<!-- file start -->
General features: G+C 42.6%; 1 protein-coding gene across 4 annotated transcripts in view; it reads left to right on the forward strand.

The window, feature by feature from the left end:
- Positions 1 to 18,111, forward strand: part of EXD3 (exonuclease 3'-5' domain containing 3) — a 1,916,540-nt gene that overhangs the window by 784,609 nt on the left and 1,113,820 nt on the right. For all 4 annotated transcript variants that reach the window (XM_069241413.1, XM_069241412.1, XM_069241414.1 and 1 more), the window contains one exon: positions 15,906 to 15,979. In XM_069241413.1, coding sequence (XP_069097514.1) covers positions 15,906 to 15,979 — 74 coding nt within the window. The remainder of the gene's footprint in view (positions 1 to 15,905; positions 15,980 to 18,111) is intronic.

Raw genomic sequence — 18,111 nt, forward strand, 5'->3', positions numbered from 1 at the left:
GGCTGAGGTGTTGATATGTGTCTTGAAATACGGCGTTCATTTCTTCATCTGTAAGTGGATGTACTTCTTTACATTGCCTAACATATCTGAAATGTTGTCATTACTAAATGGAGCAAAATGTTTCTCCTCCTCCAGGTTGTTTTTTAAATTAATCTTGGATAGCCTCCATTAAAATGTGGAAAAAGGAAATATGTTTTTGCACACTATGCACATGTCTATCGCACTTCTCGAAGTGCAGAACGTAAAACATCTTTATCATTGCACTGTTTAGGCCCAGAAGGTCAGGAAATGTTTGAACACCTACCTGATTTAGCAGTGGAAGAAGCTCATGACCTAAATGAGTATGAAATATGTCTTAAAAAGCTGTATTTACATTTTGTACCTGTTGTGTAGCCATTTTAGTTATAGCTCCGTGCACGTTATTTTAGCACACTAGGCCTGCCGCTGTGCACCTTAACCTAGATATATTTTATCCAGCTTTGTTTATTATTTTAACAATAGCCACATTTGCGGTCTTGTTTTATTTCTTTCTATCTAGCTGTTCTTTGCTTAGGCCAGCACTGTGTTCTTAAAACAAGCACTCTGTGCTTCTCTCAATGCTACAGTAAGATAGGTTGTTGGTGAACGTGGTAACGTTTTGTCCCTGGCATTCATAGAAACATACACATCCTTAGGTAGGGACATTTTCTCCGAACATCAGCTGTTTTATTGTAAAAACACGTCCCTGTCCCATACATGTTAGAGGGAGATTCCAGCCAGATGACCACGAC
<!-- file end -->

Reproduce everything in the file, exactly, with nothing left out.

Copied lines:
General features: G+C 42.6%; 1 protein-coding gene across 4 annotated transcripts in view; it reads left to right on the forward strand.

The window, feature by feature from the left end:
- Positions 1 to 18,111, forward strand: part of EXD3 (exonuclease 3'-5' domain containing 3) — a 1,916,540-nt gene that overhangs the window by 784,609 nt on the left and 1,113,820 nt on the right. For all 4 annotated transcript variants that reach the window (XM_069241413.1, XM_069241412.1, XM_069241414.1 and 1 more), the window contains one exon: positions 15,906 to 15,979. In XM_069241413.1, coding sequence (XP_069097514.1) covers positions 15,906 to 15,979 — 74 coding nt within the window. The remainder of the gene's footprint in view (positions 1 to 15,905; positions 15,980 to 18,111) is intronic.

Raw genomic sequence — 18,111 nt, forward strand, 5'->3', positions numbered from 1 at the left:
GGCTGAGGTGTTGATATGTGTCTTGAAATACGGCGTTCATTTCTTCATCTGTAAGTGGATGTACTTCTTTACATTGCCTAACATATCTGAAATGTTGTCATTACTAAATGGAGCAAAATGTTTCTCCTCCTCCAGGTTGTTTTTTAAATTAATCTTGGATAGCCTCCATTAAAATGTGGAAAAAGGAAATATGTTTTTGCACACTATGCACATGTCTATCGCACTTCTCGAAGTGCAGAACGTAAAACATCTTTATCATTGCACTGTTTAGGCCCAGAAGGTCAGGAAATGTTTGAACACCTACCTGATTTAGCAGTGGAAGAAGCTCATGACCTAAATGAGTATGAAATATGTCTTAAAAAGCTGTATTTACATTTTGTACCTGTTGTGTAGCCATTTTAGTTATAGCTCCGTGCACGTTATTTTAGCACACTAGGCCTGCCGCTGTGCACCTTAACCTAGATATATTTTATCCAGCTTTGTTTATTATTTTAACAATAGCCACATTTGCGGTCTTGTTTTATTTCTTTCTATCTAGCTGTTCTTTGCTTAGGCCAGCACTGTGTTCTTAAAACAAGCACTCTGTGCTTCTCTCAATGCTACAGTAAGATAGGTTGTTGGTGAACGTGGTAACGTTTTGTCCCTGGCATTCATAGAAACATACACATCCTTAGGTAGGGACATTTTCTCCGAACATCAGCTGTTTTATTGTAAAAACACGTCCCTGTCCCATACATGTTAGAGGGAGATTCCAGCCAGATGACCACGAC